Dutch silver strawberry dish
137 grams; 12,8 cm diameter
The plain circular chased dish on a ring base has a scalloped rim. Fully marked on the reverse and displaying an assay stripe.
In literature on silver this type of dish is often referred to as strawberry dish, but not solely. In old inventories also the name ‘groenteschaaltje’ (vegetable dish) occurs. However, early 18th century Breda circular dishes, often with scalloped border, are referred to as strawberry dishes, the term is also used in the English trade. Breda strawberries are a rather small and sweet variety. Breda circular silver dishes of 10-13 cm diameter are therefore very suitable for strawberries. English strawberry dishes are usually larger in diameter. With Huguenots in France at the end of the 17th century and later in England this type of dish used to be rather popular. Early 18th century Dutch silver strawberry dishes that still exist, were made in The Hague by for example Adriaan Havelaar en Henric van Leusden, in Amsterdam by Otto Knoop and Alger Mensma and in Breda by Bernardus Perquin, Carolus van Dokkum and Bastiaan Koningh. A similar dish, made by Bastiaan Koningh in 1727, was recorded in literature about Breda silver.
Sebastiaan (Bastiaan) Koningh (Koninck, Koninx), son of Gerrit Koningh and Louysa Werkhoven, was born ca. 1682. He was an apprentice at Justus Hoselman’s workshop in Breda and he became a master-silversmith himself in 1707. His maker’s mark is ‘a bird in an oval shield’. In 1714 he bought a house at the Havermarkt in Breda, called ‘De Arend’ (the Eagle) from Maria Johanna Domis, a descendant from a Breda silversmiths’ family. He used to employ many apprentices, including his son Cornelis, who did not finish his apprenticeship. Bastiaan Koningh held the position of ‘Dean of the Guild’ for many years during his long active life as a silversmith. He died in Breda on 3 August 1763 and was buried in the Grote Kerk on 8 August.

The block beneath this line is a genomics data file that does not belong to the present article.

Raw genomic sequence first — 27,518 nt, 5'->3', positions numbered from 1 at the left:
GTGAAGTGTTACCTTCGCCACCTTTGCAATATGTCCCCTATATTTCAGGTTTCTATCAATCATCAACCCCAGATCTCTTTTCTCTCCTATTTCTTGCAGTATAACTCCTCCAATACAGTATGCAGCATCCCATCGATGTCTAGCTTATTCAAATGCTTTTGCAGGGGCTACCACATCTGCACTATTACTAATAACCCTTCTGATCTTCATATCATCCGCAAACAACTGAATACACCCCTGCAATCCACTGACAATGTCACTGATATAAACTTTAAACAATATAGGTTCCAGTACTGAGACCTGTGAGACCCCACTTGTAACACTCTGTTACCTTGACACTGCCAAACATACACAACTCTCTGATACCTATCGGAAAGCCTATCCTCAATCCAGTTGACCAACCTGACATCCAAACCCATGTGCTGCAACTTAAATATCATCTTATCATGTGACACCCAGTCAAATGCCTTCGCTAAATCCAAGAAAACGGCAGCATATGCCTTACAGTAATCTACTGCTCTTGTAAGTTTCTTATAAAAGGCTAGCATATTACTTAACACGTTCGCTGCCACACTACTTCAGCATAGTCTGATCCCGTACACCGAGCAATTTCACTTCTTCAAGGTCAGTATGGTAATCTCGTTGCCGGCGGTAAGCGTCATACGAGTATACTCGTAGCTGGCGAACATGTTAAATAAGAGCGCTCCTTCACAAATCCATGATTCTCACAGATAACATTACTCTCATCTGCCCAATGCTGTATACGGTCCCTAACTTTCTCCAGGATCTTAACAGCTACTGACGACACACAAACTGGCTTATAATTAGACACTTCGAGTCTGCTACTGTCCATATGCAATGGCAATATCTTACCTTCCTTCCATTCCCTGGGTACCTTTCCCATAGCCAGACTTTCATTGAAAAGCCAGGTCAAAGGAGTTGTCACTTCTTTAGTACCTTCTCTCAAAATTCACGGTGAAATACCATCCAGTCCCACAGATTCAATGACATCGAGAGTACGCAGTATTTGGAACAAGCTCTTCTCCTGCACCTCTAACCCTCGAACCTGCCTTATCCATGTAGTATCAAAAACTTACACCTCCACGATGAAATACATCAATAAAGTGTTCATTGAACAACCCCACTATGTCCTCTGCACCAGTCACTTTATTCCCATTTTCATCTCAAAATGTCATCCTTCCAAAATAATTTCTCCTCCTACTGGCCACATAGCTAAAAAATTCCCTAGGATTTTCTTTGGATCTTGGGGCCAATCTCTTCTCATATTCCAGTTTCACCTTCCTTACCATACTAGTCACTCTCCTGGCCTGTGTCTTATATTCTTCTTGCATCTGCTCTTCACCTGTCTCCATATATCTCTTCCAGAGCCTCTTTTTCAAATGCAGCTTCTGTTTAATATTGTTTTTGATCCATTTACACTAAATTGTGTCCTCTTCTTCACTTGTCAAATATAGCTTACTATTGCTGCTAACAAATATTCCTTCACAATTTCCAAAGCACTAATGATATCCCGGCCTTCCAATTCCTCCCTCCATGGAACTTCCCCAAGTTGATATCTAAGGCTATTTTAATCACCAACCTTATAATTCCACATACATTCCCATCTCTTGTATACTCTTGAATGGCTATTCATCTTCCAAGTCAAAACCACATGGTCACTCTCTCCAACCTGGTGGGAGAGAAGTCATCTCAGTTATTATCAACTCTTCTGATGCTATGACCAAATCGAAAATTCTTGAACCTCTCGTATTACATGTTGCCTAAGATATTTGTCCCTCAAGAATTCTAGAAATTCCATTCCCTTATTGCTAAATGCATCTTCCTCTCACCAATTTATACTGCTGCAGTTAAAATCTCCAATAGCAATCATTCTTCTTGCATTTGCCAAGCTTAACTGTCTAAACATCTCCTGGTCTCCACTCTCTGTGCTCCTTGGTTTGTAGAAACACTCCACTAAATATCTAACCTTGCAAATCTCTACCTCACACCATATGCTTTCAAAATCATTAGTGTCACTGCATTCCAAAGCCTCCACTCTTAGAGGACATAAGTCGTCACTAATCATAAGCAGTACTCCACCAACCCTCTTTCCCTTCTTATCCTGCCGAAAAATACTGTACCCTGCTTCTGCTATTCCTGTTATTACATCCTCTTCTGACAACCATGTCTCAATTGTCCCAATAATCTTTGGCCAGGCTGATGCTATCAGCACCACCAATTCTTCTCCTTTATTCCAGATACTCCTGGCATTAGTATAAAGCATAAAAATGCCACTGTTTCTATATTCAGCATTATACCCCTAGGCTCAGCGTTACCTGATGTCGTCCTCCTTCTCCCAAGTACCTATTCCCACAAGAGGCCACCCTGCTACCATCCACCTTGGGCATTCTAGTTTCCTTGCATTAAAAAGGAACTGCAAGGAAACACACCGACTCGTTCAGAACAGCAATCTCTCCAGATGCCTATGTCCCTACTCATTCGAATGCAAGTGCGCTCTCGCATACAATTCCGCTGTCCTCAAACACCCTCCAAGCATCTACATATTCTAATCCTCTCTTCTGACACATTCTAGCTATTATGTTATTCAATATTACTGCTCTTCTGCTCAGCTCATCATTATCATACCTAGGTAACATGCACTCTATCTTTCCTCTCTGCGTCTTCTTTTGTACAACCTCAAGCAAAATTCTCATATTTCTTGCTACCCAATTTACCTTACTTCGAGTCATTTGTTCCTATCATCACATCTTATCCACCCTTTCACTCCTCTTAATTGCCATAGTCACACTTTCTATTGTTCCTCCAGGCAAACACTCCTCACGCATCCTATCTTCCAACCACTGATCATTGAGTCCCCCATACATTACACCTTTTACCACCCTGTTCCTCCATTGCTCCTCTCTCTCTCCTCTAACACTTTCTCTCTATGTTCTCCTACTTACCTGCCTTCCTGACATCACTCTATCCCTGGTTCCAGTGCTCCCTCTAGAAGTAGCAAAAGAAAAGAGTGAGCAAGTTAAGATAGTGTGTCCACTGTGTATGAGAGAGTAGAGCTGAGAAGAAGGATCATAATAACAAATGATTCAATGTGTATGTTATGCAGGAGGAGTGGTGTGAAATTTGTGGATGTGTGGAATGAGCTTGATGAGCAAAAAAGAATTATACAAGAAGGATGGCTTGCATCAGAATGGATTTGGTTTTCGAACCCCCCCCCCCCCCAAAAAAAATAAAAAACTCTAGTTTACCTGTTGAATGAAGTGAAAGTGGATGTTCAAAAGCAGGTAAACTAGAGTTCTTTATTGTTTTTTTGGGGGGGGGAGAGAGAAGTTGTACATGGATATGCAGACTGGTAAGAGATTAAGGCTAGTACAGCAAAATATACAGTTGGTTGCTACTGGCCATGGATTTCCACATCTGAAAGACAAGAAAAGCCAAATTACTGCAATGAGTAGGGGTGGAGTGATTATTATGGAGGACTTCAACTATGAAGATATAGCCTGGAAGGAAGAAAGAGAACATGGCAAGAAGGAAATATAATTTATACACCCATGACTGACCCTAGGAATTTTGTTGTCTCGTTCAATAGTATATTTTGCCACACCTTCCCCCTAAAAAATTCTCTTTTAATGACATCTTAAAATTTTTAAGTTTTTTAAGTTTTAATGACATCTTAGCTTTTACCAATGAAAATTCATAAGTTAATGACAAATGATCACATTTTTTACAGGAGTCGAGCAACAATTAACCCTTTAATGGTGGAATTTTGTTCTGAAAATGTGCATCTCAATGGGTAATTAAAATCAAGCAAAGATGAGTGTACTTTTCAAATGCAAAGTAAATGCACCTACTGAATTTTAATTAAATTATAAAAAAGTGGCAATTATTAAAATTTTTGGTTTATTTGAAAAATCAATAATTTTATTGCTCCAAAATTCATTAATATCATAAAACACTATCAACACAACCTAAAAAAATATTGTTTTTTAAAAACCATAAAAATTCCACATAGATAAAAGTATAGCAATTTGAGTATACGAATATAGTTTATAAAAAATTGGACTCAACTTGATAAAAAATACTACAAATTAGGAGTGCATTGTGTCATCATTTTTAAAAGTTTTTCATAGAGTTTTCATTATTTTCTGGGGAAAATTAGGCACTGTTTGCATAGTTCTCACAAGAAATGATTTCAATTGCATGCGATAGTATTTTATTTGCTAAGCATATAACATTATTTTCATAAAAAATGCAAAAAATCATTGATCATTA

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-J.P. van Rijen, Zilver en zilversmeden uit de Baronie van Breda, Brugge, 2000